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Mt Gambiers Underground World
blue lake mt gambierBeautiful Mt Gambier is the regional centre of South Australia's Limestone Coast and is the second largest city in the state. It is the ideal holiday destination if you are after and an ancient volcanic landscape of lakes, sinkholes, underground waterways and unique limestone wonders. The city is built on top of a large tract of limestone that extends out to the sea so caves and sinkholes are present even in the city centre! The mountain from which it takes its name, Mt Gambier, is in fact Australia's youngest volcano and the volcanic activity over time helped form the unique geological features of the region.

The most talked about attraction here would have to be the awe-inspiring Blue Lake. Blue Lake, as well as Valley Lake and Leg of Mutton Lake make up the Mt Gambier Crater Lakes complex, and the reason for Blue Lake's title becomes clear in late November, when its water turns a dazzling turquoise blue. This trick to the eye is actually no trick and is the result of a chemical equation and the refraction of light. This is an amazing wonder of nature that has to be seen to be believed and is particularly impressive on a sunny day. The lake fills the crater of Mt Gambier volcano, and at its widest point is a whopping 1 kilometre. A four kilometre long road will take you to a wonderful walking track that will take you on a journey around the circumference of the mountain and lake, introducing you to some of the best lookouts and stunning views that this area has to offer. You are also able to go down the original dolomite well shaft where water used to be drawn from in the early days. This is done in a glass panelled lift which offers impressive all round views as you descend and ascend.

Another attraction around here that will draw you in is the charming Umpherston Sinkhole. Once an underground cave, the cave has caved in and left a large depression that is a sight in itself. In 1886 James Umpherston turned it into a beautiful lush garden, which over time has been looked after and added to so that it has now become one of the area's most popular attractions. Floodlit at night, large numbers of possums come out and feed, to the delight of watching visitors, so be sure to bring your camera.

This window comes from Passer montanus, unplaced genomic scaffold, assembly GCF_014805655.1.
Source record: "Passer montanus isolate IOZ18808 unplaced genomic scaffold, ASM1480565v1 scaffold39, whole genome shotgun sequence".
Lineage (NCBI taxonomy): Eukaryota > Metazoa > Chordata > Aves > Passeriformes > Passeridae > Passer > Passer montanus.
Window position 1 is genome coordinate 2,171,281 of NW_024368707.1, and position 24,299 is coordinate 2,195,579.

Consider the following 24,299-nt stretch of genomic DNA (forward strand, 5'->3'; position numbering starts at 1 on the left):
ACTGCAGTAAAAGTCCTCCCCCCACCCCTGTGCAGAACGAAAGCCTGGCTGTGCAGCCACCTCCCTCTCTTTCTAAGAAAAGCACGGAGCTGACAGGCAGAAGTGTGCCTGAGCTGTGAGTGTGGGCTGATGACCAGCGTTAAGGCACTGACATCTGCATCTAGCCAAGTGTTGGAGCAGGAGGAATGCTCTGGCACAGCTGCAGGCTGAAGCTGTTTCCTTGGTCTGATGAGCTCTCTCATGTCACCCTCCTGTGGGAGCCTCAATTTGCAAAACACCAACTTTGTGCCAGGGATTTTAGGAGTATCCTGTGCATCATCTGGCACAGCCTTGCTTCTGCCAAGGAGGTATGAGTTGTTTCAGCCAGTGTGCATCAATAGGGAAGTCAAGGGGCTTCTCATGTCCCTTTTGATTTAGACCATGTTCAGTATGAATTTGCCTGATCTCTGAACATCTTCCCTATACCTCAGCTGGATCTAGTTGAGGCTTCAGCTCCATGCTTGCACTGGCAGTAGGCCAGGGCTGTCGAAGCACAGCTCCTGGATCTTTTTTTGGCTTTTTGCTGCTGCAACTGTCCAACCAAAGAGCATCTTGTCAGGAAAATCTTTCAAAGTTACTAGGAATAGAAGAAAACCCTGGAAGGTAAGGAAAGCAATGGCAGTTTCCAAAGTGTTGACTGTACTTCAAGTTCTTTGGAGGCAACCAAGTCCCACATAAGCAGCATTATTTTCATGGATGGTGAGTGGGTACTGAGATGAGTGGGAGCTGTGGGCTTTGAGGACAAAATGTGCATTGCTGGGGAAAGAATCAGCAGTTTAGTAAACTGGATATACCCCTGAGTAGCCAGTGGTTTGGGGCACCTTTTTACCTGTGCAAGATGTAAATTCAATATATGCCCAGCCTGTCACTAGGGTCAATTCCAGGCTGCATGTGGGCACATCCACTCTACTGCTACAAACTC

Underneath the city, you will find a huge complex of limestone caves that promise adventure and discovery for experienced scuba divers. They enter the water in one of two chambers within Engelbrecht Cave, and from there head off to explore the underground system - a system they have been succesful in mapping over the years. If you are not a keen diver, why not take a 45 minute tour of Engelbrecht Cave, where you can view the underground water that in about five hundred years will have filtered through to the ocean.

Journey for a little inland from Mt Gambier and you will come across another impressive cave system. This system is known as the Naracoorte Caves National Park is is actualy South Australia's only landmark on the World Heritage List. This National Park is home to 26 caves that have formed in the malleable limestone landscape, each containing dazzling displays of stalagmites and stalactites. Over the years, these caves have acted as pitfall traps, and any unfortunate animals that wandered too close have fallen in to their deaths. Since this has been happening for well over 500 000 years, the caves are now preserved as one of the most comprehensive fossil records ever found. These records hold vital clues to Australia's evolutionary history, offering a fascinating insight into our past. Essentially, this is why these caves have been placed on the World Heritage List and what makes them so intriguing.

One of the caves here is home to the endangered Southern Bent-winged Bat, which is one of Australia's most precious creatures. In fact, thousands of the little creatures return in spring each year to raise their young here, making it a haven for wildlife. Infra red cameras video the bats and transfer the images to an observation room where humans observe them on screens. This alone is a sight worth making the drive to Naracoorte for as it will allow you to get up close to the wildlife, without causing harm to their precious environments.

The area surrounding Mt Gambier is simply brimming with amazing geological attractions. There is so much to see and do that you will honestly never run out of things to see and you may never want to leave. The city itself is small and friendly, boasting a hospitable 'country town' feel as well as a large number of accommodation options to make it easier for you. The shopping facilities are renowned as being very classy, and there is a rich sense of culture and heritage in the architecture, buildings and the society of Mt Gambier. This is an experience you will want to cherish forever.

Christine Barton

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